MAINTAINING WOOD FLOOR HINTS*
First and foremost, caring for wood floors requires you know what kind of wood floor you have. If you recently installed a wood floor, you probably did a lot of research before purchasing and received material on how to care for it. Keep that information handy. You should review and follow the manufacturers’ guidelines for cleaning and maintenance.
Whether or not you know a lot about your floor, keep in mind:
WATER IS NOT WOOD FRIENDLY
Water is not good for floors, period! We’ve underlined that because it is easy to assume puddles of water should be mopped up immediately and still believe it is okay to damp mop wood floors. Best practice dictates you should not only soak up water spills but also thoroughly dry the area with a soft clean cloth. Moreover, do not damp mop your wood floor unless you are prepared to immediately rub it dry with a soft clean cloth. Why? Water that soaks in warps wood. Plus, water can dull and mar the finish of wood.
DIRT IS NOT WOOD FRIENDLY
Dust, dirt and grime can scratch food floors and dull the finish. Some remedies are to dust-mop, sweep or vacuum often. Put down walk-off mats at entrance doorways. Place runners or rugs in heavy traffic areas. Pad the feet of your furniture.
SUNLIGHT IS NOT WOOD FRIENDLY
Overtime everything fades/discolors with exposure to sunlight – wood is no exception. Sheers or curtains or blinds mitigate the effect of sunlight.
AREA RUGS WITH RUBBER OR VINYL BACKING ARE NOT WOOD FRIENDLY
Pay attention to the backing on any rug you place on your wood floors. Rubber and vinyl can react with some floor finishes causing discoloration or dulling.
PLASTIC IS ARE NOT WOOD FRIENDLY
Left in one place, plastic will adhere to the finish of wood leading to discoloration – think plastic chairs, end tables etc. A red plastic table left in one place may stain the floor red.
HIGH HUMIDITY AND BIG TEMPERATURE SWINGS ARE NOT WOOD FRIENDLY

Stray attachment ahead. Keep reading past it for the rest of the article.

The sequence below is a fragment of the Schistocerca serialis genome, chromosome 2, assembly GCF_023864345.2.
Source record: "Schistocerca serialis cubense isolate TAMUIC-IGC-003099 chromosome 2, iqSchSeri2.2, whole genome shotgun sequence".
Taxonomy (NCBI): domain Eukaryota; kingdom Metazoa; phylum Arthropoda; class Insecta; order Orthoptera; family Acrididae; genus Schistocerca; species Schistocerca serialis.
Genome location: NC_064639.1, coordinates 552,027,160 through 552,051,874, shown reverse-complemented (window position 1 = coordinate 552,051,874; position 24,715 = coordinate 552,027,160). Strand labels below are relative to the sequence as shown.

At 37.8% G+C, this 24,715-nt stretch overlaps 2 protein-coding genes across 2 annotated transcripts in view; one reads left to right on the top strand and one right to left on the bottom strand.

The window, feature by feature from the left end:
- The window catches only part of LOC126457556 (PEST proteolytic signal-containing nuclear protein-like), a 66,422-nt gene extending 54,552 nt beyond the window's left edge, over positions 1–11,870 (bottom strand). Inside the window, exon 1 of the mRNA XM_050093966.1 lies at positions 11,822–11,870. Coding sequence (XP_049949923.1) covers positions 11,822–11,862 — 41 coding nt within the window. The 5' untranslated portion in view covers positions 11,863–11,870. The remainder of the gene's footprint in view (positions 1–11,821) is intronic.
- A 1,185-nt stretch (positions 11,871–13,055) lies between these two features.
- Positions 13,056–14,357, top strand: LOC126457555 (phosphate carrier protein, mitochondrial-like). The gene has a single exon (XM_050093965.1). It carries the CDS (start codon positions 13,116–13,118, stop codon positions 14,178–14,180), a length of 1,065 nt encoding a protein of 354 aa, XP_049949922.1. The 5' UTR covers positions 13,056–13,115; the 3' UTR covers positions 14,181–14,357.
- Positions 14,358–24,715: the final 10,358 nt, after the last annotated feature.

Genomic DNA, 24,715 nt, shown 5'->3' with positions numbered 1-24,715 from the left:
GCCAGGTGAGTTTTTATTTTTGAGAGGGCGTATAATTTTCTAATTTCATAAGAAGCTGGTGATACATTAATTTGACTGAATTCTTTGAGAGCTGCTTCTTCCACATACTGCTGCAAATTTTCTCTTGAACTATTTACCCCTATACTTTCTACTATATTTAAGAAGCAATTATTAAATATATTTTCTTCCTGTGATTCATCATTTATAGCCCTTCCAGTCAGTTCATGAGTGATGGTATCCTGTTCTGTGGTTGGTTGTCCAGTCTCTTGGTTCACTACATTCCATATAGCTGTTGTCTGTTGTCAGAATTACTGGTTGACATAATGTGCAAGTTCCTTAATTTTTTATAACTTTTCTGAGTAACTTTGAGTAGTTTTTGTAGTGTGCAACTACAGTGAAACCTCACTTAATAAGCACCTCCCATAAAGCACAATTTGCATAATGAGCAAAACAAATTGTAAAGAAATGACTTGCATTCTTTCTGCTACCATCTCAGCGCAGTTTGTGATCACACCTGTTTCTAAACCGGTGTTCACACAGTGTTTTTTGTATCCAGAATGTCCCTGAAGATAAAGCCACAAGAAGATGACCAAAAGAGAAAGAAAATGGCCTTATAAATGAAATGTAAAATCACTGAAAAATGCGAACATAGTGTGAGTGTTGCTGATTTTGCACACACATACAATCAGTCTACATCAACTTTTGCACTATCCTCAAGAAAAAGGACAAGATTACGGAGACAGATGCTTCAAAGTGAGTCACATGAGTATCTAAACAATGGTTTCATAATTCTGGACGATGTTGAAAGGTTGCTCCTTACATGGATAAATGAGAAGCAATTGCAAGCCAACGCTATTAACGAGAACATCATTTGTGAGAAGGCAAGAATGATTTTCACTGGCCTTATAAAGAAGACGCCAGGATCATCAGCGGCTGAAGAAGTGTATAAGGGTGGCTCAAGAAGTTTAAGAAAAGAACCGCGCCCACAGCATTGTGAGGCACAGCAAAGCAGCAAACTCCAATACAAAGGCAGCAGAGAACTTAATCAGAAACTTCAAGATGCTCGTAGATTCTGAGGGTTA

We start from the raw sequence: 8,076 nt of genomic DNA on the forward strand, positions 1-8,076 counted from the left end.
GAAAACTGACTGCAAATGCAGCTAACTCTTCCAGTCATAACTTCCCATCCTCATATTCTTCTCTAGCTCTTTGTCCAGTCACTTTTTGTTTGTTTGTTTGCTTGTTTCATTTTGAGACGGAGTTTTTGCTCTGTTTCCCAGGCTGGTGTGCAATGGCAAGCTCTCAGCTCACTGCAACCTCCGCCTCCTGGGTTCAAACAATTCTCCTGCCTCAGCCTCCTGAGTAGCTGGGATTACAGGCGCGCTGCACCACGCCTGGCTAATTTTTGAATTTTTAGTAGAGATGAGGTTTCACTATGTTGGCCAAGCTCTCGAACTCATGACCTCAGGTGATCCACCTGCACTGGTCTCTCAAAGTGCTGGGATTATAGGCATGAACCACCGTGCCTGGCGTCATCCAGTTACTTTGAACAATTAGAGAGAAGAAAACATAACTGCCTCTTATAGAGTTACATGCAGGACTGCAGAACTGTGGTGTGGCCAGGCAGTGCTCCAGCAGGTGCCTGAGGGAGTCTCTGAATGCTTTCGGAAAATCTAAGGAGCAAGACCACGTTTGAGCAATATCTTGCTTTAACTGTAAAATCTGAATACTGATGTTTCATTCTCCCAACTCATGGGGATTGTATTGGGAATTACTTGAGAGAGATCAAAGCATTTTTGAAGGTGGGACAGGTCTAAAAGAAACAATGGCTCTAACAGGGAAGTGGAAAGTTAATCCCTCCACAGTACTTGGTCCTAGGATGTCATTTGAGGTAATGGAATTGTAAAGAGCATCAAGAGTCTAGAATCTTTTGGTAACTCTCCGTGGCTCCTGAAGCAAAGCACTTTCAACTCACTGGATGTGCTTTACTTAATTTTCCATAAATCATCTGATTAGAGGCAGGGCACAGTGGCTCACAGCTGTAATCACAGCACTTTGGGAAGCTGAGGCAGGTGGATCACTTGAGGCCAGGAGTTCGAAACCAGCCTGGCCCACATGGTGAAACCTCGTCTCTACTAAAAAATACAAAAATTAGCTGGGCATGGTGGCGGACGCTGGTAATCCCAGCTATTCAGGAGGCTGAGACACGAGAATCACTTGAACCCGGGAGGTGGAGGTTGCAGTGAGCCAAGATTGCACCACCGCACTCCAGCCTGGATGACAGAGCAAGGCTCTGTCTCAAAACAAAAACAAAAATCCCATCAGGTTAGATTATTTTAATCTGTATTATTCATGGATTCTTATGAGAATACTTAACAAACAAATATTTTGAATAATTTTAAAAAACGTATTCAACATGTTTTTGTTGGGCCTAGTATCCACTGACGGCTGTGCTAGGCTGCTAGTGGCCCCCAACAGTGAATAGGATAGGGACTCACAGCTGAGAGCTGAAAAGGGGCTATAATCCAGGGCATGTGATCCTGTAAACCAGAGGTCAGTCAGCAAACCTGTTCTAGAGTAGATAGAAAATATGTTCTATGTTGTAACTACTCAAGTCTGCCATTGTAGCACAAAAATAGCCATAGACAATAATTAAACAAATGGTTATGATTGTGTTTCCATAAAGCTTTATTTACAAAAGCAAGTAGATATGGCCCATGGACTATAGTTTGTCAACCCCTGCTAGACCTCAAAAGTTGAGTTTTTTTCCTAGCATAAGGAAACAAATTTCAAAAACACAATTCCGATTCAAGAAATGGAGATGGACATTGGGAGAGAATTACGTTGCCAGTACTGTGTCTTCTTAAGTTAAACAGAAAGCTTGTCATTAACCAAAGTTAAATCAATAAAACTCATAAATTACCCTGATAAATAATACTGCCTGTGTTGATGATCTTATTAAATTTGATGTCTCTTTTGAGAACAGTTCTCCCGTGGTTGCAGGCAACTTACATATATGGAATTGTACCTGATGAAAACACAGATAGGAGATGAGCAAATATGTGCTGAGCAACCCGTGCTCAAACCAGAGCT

Try to keep room temperatures in a 10 to 15 degree range and humidity around 50 to 55%.
NAIL POLISH, LIQUOR AND PERFUME ARE NOT WOOD FRIENDLY
Anything with an alcohol base will stain and dull wood.
SHOES, ESPECIALLY STILLETO HIGH HEEL SHOES, ARE NOT WOOD FRIENDLY
Try parking shoes at the door --tough to mandate, worth the effort.
WOOD IS BEAUTIFUL, ENDURING, FASHIONABLE AND ECO FRIENDLY
Do not let all these warnings put you in a panic. People have been living with wood floors for centuries. They hold up even with lots of wear and tear. A little bit of care will keep them looking brand new longer. When they get scuffed or dulled or stained to a point that bothers you, call a professional. A solution is at hand.
WOOD FLOORS ARE NOT ALL THE SAME! THE FINISH MAKES A DIFFERENCE!
The way your floor has been finished will determine how you should clean it. If you have a new floor you probably know or easily can find out what the finish is. If you do not know the finish, there are some ways to figure that out.
FIRST THINGS FIRST – DETERMINE YOUR WOOD FLOOR’S FINISH
There are two basic finishes: surface and penetrating.
Penetrating finishes soak into/are absorbed by the wood. Natural oils are popular penetrating finishes – think tung or linseed oil. Generally wax is used as a top coat to seal and protect the wood. (For commercial spaces or highly trafficked areas, acrylic finishes may be injected into the wood. They may be urethane or non-urethane based. )
How do I know if my floor has a penetrating oil finish with wax top coat? First, rub your hand over the surface of the wood. Can you feel the grain? If you can, probably the floor has a penetrating finish. Next, take a razor or other similar sharp blade and rub across the wood. If no flaking occurs but scuffing or smudging appears, odds are good the floor has a penetrating finish.